100 Days to Privacy Online: Day 8 – Chrome vs. Firefox and Decentraleyes

It is important to note that the various plugins recommended in this series may be available for Chrome, but are most certainly available for Firefox.

Why don’t you like Chrome?

Since this series is about privacy it in some ways disqualifies Chrome as being considered. It has a spotty (at best) history of decoupling itself from Google as a whole. Even recently it has made questionable choices. You may have better luck with the Open Source version of Chrome, called Chromium.

Decentraleyes Plugin

Decentraleyes is a plugin that works with your current ad-blocker to stop 3rd party content delivery networks. This helps protect you privacy since many developers use these often free services to save time and money. But in exchange for having these services interwoven into their own sites. Decentraleyes has local versions of many of the files these sites use to load them instead of allowing them access. Insuring that it will not break the site you are trying to load.

From site:

Websites have increasingly begun to rely much more on large third-parties for content delivery. Canceling requests for ads or trackers is usually without issue, however blocking actual content, not unexpectedly, breaks pages. The aim of this add-on is to cut-out the middleman by providing lightning speed delivery of local (bundled) files to improve online privacy.

Add Decentraleyes to Your Browser

100 Days to Privacy Online: Day 7 – Self-Destructing Cookies Plugin

Cookies are small pieces of data a website sends to your browser to store information. It is typically used to save preferences or show you are logged into your account for example. But many cookies persist on your system and can reveal information about you and your browsing habits.

Self-Destructing Cookies can automate the removal of these cookies to help protect your privacy.

Self-Destructing Cookies automatically removes cookies when they are no longer used by open browser tabs. With the cookies, lingering sessions, as well as information used to spy on you, will be expunged. Websites will only be permitted to identify you while you actually use them and can not stalk you across the entire web. This is the closest you will get to cookieless browsing without breaking every second site or tedious micromanaging.

Tracking cookies will be detected and removed immediately. They are identified purely by their behaviour – no need for a blacklist that needs to be kept up to-date. Self-Destructing Cookies also has LocalStorage support and will treat it just like your cookie jar. Defend yourself against ETag tracking and other cache-based black-hat techniques by configuring Self-Destructing Cookies to automatically clean your cache every time you are not actively using the browser. For the first time ever, this provides a realistic chance of beating zombie-/evercookies without sacrificing usability.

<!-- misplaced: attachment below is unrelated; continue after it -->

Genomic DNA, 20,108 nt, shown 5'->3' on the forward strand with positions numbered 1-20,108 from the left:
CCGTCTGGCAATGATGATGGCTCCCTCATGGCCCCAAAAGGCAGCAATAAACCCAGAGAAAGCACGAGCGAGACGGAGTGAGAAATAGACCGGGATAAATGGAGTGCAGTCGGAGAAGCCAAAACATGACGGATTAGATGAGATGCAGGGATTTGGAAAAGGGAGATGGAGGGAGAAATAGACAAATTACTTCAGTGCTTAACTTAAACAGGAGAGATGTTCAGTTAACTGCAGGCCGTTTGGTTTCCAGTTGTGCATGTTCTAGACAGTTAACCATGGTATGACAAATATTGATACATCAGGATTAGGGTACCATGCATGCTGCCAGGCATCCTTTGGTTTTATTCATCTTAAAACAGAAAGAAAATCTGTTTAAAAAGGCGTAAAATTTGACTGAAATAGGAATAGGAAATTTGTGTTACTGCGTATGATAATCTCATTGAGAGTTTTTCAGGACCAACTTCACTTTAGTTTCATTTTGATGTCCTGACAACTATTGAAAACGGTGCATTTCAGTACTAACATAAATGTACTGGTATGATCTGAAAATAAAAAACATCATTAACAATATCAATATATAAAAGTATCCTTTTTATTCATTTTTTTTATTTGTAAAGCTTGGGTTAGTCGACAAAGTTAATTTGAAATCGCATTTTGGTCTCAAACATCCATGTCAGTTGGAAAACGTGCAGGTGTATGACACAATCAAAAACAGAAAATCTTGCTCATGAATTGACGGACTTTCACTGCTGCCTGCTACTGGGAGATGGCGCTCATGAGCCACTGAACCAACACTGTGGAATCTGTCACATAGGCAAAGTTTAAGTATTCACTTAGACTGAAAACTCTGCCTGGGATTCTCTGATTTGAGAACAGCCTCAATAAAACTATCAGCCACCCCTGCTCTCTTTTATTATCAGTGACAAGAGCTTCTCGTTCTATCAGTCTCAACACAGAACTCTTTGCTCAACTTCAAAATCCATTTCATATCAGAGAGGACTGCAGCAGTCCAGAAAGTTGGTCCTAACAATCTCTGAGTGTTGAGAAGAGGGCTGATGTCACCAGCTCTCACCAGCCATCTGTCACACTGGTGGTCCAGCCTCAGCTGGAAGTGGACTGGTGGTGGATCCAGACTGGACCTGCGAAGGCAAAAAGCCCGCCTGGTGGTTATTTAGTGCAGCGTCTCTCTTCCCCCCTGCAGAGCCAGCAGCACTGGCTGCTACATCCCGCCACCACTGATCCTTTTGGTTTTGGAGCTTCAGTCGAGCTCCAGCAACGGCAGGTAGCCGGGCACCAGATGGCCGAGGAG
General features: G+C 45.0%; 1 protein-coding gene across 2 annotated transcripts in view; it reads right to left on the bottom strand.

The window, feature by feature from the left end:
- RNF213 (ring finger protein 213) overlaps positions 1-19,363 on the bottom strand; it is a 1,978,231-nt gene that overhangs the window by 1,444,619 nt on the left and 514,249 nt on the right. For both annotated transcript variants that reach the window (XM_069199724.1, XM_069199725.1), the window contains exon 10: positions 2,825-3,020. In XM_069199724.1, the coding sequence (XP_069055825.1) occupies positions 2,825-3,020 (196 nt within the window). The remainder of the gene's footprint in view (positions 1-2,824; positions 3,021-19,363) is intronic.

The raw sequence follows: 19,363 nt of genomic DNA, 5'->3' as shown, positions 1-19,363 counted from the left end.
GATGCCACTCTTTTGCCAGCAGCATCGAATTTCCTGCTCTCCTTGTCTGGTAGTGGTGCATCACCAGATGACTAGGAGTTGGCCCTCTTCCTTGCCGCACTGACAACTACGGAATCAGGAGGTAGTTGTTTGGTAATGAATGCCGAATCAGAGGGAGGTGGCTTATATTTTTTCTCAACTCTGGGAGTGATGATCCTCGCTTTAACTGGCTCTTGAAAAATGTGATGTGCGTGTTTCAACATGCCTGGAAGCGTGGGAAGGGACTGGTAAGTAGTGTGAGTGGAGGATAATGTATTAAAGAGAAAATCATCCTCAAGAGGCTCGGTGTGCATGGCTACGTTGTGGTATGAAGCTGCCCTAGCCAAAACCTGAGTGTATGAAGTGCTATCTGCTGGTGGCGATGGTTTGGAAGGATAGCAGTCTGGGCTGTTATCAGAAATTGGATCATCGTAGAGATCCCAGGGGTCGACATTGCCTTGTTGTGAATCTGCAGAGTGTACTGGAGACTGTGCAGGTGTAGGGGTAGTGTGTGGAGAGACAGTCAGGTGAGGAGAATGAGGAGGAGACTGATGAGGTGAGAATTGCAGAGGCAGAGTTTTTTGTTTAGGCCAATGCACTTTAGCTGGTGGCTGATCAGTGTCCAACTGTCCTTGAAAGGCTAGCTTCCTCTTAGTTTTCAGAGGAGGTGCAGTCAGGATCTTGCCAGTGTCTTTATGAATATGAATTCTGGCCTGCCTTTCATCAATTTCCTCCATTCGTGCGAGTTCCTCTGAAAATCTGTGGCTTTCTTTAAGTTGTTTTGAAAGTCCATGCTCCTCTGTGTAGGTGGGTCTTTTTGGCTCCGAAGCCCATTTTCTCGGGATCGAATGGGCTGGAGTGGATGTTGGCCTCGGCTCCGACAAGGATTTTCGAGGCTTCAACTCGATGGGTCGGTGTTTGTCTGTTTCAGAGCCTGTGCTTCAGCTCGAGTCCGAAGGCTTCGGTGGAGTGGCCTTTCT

Add Self-Destructing Cookies to Your Browser

100 Days to Privacy Online: Day 6 – Privacy Badger

Privacy Badger is a browser plugin that blocks ads and trackers. Keep in mind that it is not a ad blocker explicitly. It does help protect your privacy from known sources that tend to be invasive. Privacy Badger also helps block various 3rd party means of fingerprinting your browser to track you as well as blocking scripts attempting to do the same.

From project site:

Privacy Badger is a browser add-on that stops advertisers and other third-party trackers from secretly tracking where you go and what pages you look at on the web.  If an advertiser seems to be tracking you across multiple websites without your permission, Privacy Badger automatically blocks that advertiser from loading any more content in your browser.  To the advertiser, it’s like you suddenly disappeared.

Add Privacy Badger to Your Browser

Note: Some users have reported that the plugin can degrade web browsing experience. If you encounter this be sure to look at future 100DPO posts with other options we’ll cover.

100 Days to Privacy Online: Day 5 – HTTPS Everywhere

We’ll be covering numerous browser plugins in this series but perhaps the most basic need is HTTPS Everywhere. This is a plugin that will load the SSL (Secure Socket Layer) version of a site if available. By using SSL (HTTPS) you can help prevent many attacks be it man in the middle or just someone sniffing traffic to see what you are doing.

SSL provides an encrypted channel of communication between you and the server.

Add HTTPS Everywhere to Your Browser

100 Days to Privacy Online: Day 4 – Protecting Your DNS Usage

A lot of even partially tech savvy people know the IP address for Google’s DNS (Domain Name System) servers, 8.8.8.8 which is easy to remember. But you have to also consider what your usage of DNS says about you. It is a treasure trove of data about your likes and opinions. Every time you click a link or type in an address in your browser you query a DNS server. This is usually the ones provided by your ISP when you connect to the Internet. It is also how you get served those custom search result error pages when a site does not exist. So your ISP or whomever you use for DNS can tell A LOT about you from the sites and links you click on. Even your hobbies, interest, sexual propensities and more.

Seems like something you should want to keep private and protect from marketers and advertisers, right?

There is hope! You can manually change the DNS servers your computer or whole home network use.

There are two good ways to help protect your DNS queries. The first would be to use OpenNIC DNS and choose servers with no logging.

Even better is to use DNSCrypt which encrypts your queries to DNS servers for added security. If using with OpenNIC can see from servers list which supports it.